The saga of Boston’s now-famous slide in Government Center has been hard to avoid over the last two weeks.
After a video of a Boston police officer’s ill-fated ride down the long and windy tube near City Hall was viewed tens of millions of times earlier this month, the internet took over, with people making remixes and parodies of the mishap that spread far and wide. A listing for the so-called “Cop Slide” even popped up as a “tourist attraction” on Google Maps, where users gave it five stars and noted it was “faster than the Green Line.” (The listing has since been taken down.)
Inspired by the video, countless adults made the journey to the slide to try it for themselves, despite signs warning that it’s meant for children between five and 12 years old, and not for grownups.
But the phenomenon apparently reached its peak in recent days, leading city officials to temporarily put barricades around the playground equipment to deter the frenzy of full-size riders who wanted to take the plunge after dark.
On Thursday night, one visitor who dropped by the park discovered that the slide — and two smaller ones next to it — was blocked off by segments of metal fencing often used for crowd control at large events. The barriers included signage indicating they were placed there by the city’s property management department.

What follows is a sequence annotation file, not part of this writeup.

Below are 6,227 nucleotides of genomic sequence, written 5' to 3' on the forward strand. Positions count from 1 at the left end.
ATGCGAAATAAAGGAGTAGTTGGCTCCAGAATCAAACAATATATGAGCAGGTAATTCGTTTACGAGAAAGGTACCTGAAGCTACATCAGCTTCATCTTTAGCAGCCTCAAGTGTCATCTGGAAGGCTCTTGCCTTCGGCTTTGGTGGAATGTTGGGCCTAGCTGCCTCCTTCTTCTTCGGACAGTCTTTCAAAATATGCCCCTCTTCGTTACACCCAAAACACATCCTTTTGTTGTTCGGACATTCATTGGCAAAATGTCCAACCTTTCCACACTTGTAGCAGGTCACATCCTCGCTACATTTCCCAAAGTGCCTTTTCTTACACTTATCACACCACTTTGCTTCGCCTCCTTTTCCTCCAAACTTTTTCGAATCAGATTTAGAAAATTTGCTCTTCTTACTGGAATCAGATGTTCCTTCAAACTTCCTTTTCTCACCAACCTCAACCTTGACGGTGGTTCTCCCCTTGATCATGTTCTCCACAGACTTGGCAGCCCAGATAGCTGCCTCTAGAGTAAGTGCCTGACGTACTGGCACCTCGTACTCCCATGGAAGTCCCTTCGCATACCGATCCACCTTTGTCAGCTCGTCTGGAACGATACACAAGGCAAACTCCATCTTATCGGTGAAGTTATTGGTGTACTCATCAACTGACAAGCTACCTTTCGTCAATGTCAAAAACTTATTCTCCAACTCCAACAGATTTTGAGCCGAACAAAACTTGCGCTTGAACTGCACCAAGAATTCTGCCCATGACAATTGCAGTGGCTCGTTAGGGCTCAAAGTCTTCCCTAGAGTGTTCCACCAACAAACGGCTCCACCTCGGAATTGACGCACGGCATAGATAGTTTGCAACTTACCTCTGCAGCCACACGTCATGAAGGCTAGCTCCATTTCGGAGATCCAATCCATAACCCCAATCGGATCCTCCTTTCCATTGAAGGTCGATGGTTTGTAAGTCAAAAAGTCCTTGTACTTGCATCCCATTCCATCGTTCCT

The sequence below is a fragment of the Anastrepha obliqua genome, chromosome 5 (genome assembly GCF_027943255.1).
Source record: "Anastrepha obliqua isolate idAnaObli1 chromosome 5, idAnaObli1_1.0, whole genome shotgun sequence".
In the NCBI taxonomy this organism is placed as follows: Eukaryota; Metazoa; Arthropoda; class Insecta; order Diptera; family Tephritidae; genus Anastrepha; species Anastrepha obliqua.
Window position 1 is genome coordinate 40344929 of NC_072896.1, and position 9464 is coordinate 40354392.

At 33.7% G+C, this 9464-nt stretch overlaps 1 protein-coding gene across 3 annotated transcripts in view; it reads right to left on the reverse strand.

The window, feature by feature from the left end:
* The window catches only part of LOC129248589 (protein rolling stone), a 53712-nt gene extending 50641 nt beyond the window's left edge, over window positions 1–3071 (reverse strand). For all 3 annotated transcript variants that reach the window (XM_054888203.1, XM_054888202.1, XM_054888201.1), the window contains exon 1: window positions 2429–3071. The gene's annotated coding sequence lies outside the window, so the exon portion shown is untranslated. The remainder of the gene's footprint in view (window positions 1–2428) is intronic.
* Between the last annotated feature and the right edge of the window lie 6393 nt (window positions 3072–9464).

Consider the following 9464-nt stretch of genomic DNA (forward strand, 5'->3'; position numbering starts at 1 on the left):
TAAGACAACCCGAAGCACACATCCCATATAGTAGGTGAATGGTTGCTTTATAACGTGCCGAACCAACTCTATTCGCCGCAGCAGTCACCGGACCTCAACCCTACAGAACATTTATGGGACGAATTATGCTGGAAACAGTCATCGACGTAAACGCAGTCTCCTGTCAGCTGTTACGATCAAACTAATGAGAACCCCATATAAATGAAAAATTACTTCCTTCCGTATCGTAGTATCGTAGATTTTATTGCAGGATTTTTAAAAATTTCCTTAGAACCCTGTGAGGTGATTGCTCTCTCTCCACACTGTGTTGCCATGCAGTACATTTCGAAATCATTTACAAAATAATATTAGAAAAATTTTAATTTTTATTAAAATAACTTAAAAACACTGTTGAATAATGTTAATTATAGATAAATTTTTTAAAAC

The person, who posted about the barricades on Tumblr, said the playground was also “being patrolled by people who hate fun.”
A spokesperson for Mayor Michelle Wu’s office said in a statement that, although the slide is always technically closed after dusk to adults and children, the heightened attention had made it necessary to take more drastic steps.
“Blocking the slide off was a temporary measure as we were seeing increased activity at night by adults (when the slide is closed),” the spokesperson said. “At this point, we are using the existing signage and regular security enforcement to discourage adults from using the slide but are no longer blocking it off at night.”
The move came after Wu said last week that additional steps may need to be taken to keep adults off the slide, in addition to “more signage that this is for children or something.”
Fencing or no fencing, adults have seemingly been trying out the slide ever since it was installed in November of last year, including — at least in one case — at night on the way out of TD Garden.
Some people have even been injured in the process. One woman filed a claim with the city after sustaining a head injury, but her complaint was quickly rebuffed by officials, who determined the city wasn’t liable for her injuries.